Saturday, December 5, 2009

Games and Life

"Nice civilization you're building for someone else there."

Freeman Hunt forwarded me this (somewhat hard to read) set of notes from the G4C conference. (There's an interesting story about Zynga and real-life donations on that G4C link. I've been studying Zynga for a while and have a post brewing about it.)

As I was reading it, I thought of the above quote, which I read on the Apolyton forums years ago, regarding the game Civilization. Some poor sap had developed this gorgeous civilization powered by art and culture (Civ 3 introduced the ability to conquer cities via culture) and was fretting because the cretins around him—with their pathetic attempts at art—had instead built up massive armies of guys with pointed sticks.

He was dismayed that all his culture and education was threatened by some barely literate clods still in the Stupid Ages.

And what I wondered at that point is whether or not the popularity of the computer strategy game might not have a profound impact on people's philosophies regarding the nature of war.

As noted in the pseudo-transcript above, games are models, and they have some limited value in their real-life application. Civ 3 was very good at emulating historical trends (at least as we perceive them from here, which is very skewed, but that's another story) such that industrialism, nationalism and treaties would almost always lead to massive world wars.

This, by the way, feeds into my prejudice about computer climate models. Civilization does a better job "predicting" the past than climate models do (but an awful job predicting the future).

But whatever the limitations, there is one thing that is true in every strategy game: The surest way to invite war is to not develop militarily.

The motivations are (one would hope) not exactly the same: Strategy games tend to be zero sum. If you conquer the world in Civ with a bunch of rock-wielding cavemen, well, you've still conquered the world. The game ends at that point, with you victoriously ruling the stone ages.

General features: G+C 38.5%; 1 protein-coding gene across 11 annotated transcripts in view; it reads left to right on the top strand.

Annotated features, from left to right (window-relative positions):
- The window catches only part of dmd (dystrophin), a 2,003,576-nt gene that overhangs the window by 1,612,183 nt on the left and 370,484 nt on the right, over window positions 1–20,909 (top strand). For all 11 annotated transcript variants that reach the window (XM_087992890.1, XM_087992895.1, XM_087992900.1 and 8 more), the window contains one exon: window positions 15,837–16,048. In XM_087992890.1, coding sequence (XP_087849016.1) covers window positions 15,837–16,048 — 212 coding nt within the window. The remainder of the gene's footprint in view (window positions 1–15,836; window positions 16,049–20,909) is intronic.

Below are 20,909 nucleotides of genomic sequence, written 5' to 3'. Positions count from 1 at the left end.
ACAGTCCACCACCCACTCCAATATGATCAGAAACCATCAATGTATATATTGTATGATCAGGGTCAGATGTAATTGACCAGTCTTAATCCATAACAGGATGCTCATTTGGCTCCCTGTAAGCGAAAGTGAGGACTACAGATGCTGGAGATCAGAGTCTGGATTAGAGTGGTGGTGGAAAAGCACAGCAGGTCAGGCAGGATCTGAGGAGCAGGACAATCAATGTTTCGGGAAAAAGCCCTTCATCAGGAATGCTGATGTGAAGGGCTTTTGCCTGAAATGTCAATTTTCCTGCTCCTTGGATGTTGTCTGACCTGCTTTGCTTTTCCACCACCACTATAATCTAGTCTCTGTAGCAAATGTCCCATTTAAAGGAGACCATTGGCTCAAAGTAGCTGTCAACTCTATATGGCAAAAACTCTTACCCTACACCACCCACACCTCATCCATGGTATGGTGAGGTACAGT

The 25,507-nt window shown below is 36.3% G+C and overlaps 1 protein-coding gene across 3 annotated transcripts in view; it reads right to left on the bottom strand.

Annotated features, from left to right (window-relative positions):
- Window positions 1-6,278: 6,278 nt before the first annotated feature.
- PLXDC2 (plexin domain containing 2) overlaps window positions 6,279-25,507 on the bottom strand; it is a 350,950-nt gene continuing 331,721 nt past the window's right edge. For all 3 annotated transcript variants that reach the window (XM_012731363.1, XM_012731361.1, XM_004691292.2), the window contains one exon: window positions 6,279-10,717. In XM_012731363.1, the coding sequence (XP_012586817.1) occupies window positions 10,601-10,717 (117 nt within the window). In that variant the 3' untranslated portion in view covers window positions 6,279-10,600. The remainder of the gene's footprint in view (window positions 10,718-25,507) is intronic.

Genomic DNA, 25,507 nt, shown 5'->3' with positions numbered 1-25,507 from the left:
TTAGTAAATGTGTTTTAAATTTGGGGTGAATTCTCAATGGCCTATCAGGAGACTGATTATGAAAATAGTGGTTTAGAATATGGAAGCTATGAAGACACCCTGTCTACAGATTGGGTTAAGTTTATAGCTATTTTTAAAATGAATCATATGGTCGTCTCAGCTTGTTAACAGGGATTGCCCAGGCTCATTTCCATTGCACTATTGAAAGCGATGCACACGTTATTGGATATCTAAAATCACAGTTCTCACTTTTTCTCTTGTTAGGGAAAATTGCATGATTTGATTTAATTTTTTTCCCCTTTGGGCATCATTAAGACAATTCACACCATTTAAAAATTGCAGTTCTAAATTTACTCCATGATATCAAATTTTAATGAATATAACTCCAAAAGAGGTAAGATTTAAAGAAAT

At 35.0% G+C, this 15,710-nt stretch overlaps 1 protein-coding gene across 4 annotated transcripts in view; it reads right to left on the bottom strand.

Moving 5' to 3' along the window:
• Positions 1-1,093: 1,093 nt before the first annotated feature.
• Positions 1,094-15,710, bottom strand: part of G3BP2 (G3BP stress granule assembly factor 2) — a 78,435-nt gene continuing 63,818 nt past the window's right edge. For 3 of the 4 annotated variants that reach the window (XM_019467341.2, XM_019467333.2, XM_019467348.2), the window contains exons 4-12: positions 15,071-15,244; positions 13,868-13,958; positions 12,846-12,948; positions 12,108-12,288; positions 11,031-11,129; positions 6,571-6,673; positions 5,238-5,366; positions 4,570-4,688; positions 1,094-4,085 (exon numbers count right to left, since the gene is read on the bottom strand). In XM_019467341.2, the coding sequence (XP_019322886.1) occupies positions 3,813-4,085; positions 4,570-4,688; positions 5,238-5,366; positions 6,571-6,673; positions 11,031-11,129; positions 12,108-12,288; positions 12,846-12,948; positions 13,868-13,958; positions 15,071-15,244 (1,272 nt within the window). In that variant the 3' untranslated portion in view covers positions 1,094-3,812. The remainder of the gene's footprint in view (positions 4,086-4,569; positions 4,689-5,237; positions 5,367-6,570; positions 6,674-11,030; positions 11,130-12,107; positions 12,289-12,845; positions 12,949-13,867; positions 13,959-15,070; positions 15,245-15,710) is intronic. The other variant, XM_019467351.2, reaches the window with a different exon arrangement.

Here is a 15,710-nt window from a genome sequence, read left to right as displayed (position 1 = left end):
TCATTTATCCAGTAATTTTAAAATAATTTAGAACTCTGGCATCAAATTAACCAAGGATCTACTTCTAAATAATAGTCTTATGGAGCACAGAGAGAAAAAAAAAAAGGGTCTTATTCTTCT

Nonetheless, it only takes one guy—one Attila or Genghis or Napoleon—to convince his people that, yeah, they pretty much should be running the show, to turn a bunch of weakly defended countries into fuel for a war machine.

Peace (for you) is only assured by being substantially stronger than the other guys.

Another interesting evolution in the Civ games is that while you may be hated if you're very powerful, people will act nice to your face. If you're weak, you'll be openly loathed, extorted and eventually conquered.

It's not just Civilization, though: Every 4x game I can think of (explore, expand, exploit, exterminate) has the same basic rule. If you want peace, you have to make war an unpleasant prospect for others.

The modern 4X game is only about 15 years old, and Civilization not quite 20, but it's not hard to imagine that the lessons they teach might have an impact in coming years.


  1. He was dismayed that all his culture and education was threatened by some barely literate clods still in the Stupid Ages.

    Ha. I remember that same feeling the first time I played that as a kid. Lesson learned.

    Maybe someone could send Civ to Obama. Or, better yet, his daughters, and they could tell him about it.

  2. Well, in Civ 3, you can actually win solely with culture, at the easiest level. Of course, you can win doing just about anything at the easiest level.


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